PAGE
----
Beyond all Sane Limits – Part 2

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To give you an idea, this is where we started: water level at Hawkesburry River Train Station.


At the beginning you don’t stop, don’t puff, don’t breathe heavily and don’t say a thing. Not because you don’t want to, just to save face. By the end of the walk you don’t give a $#!^ for the face and do all of the above. Your reasoning goes from “I cannot let them down” to “I’m the perfect excuse they need for a stop, they can always blame the outsider that couldn’t take as much as them”… If they really wanted to stop and use me as an excuse I don’t know, but 28km later I didn’t care about the truth or anything else anymore.

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This is the view from one of the high points, see how high we were?


The long walk could be analysed in terms of phases of despair, they were all funny though. At first I was just thinking that when we hit midway I could go back. I knew we were going to pass through some train station. It turned out to be Cowan and we got there by lunch time. Unfortunately, by then, I felt confident, full of myself, I felt in excellent shape and thought that of course I could finish it. The sign said 8 km to Berowra and I could certainly do that. We met an older guy just before that said we could make it by 5pm, in just 3 hours… my mistake was to think Berowra was “The Fabled End” when it was Berowra Waters, still a long way to the train station where the nice car was waiting for us.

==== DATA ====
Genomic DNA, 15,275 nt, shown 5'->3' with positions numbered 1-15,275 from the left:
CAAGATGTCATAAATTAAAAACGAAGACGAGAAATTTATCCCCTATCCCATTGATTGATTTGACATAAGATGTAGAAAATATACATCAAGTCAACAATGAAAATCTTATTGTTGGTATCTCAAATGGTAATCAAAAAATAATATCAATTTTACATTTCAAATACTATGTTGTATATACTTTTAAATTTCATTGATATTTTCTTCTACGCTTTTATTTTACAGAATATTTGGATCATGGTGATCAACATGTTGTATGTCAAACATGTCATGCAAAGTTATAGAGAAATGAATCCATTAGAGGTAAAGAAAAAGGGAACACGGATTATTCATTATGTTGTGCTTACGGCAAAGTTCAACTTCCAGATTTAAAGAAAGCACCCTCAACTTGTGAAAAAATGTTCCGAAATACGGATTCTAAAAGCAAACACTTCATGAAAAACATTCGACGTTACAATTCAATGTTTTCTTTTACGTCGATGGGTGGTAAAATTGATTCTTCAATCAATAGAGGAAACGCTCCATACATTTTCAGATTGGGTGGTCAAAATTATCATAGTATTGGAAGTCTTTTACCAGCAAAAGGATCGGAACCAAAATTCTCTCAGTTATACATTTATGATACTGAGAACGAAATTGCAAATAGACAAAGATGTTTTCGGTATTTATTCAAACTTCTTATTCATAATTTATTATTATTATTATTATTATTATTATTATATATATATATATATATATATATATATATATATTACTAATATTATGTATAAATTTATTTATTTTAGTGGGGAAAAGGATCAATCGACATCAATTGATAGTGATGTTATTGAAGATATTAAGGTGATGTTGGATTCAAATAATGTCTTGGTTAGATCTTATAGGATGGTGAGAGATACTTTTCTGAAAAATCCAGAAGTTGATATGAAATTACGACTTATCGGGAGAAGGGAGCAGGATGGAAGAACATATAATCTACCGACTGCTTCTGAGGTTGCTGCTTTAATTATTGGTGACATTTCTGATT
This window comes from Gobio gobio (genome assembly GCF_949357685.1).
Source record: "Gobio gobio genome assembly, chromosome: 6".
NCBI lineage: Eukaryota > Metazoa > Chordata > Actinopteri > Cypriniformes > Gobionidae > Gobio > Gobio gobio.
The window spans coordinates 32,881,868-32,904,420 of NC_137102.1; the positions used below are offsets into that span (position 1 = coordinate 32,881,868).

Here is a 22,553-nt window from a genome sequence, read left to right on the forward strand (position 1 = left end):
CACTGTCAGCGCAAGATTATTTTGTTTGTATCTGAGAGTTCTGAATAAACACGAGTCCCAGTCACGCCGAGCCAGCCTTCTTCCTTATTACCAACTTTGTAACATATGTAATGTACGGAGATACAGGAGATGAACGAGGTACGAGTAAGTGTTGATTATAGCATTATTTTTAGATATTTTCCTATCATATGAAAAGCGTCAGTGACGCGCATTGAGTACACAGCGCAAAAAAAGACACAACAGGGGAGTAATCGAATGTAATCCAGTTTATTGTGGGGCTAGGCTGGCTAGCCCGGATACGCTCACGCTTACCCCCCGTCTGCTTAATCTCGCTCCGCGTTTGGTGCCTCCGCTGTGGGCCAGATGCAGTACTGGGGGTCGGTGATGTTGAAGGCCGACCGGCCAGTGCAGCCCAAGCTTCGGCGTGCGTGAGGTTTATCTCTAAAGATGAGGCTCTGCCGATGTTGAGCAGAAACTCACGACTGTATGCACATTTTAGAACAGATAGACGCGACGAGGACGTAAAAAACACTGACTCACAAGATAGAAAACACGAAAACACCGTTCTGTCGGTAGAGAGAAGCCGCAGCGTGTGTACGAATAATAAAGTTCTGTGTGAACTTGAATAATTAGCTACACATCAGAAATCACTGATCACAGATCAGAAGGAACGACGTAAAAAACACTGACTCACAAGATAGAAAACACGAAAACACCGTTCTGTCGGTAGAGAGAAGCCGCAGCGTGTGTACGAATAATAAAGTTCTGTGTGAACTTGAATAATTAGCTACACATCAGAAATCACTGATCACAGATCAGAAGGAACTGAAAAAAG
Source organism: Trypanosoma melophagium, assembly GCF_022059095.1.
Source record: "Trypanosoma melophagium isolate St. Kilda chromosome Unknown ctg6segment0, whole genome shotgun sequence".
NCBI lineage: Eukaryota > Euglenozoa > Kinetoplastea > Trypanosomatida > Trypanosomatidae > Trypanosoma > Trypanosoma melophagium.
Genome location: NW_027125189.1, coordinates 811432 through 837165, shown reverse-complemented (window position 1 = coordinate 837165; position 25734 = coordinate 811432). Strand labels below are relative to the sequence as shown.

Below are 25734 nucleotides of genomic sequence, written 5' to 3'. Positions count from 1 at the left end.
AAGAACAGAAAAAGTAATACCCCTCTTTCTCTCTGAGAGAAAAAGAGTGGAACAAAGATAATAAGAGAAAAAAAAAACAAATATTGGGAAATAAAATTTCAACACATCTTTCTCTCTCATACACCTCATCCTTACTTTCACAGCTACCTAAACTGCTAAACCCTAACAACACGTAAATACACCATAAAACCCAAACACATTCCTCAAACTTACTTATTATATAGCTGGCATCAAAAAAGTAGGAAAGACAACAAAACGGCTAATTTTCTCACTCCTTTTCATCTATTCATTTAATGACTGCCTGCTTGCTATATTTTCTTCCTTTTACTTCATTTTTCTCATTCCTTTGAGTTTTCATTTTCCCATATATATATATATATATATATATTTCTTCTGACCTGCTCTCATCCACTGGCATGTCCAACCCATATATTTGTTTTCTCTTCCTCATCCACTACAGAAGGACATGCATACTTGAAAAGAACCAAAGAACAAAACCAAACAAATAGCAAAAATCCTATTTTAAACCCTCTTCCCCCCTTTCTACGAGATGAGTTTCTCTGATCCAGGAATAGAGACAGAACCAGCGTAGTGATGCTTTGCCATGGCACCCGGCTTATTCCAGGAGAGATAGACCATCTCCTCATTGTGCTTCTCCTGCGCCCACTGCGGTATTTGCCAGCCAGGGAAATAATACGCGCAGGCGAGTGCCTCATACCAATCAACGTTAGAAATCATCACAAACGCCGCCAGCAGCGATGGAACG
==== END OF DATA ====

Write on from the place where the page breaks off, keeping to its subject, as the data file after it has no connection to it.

The initial phase was “the search for the dead body”. According to common knowledge dead bodies are always found by bushwalkers and early runners, so one of us kept thinking she was going to find the mythical dead body. She didn’t want to, but every time someone made an exclamation she thought there was one. We found blood, one pair of shoes, and some straps hanging from a tree, for her that was solid evidence of a dead body, even though the blood was the red goo one special tree eliminates when cut.

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The Bleeding Tree: doesn’t it look like blood?


Every time we started going up, climbing what was like stairs with steps half a meter high, we would wish we were going downhill. As soon as we started going down and the knees started suffering we would wish we were going uphill where we could use our hands to climb the steps. It didn’t take long for us to get smart and desire flat surfaces, flat long stretches of trails… pity there was none. It took us 8 hours and 45 minutes to complete the walk, in my calculation it would have been about this:
– 15 min at lunch time;
– 20 min total time of small stops throughout the day;
– 1 hour walking in flat trails, either at the top of the mountain or near the water at the ravines;
– 7 hours and 10 minutes climbing up and down.
I cannot say how many times we went up and down those F$##@#$@ mountains but I am sure it was at least seven. But then again, I don’t think you are imagining it right, I bet you are thinking nice steps although high ones. Nooooo, that is not the truth. The trail was rough. On total there were about 13 steps made of cement (steps not stairs). All the rest were rocks, earth, water and mud, and the eventual iron bar step, riddled in the stones, that you have to climb vertically.

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So happy to see Civilization! Cowan Train Station
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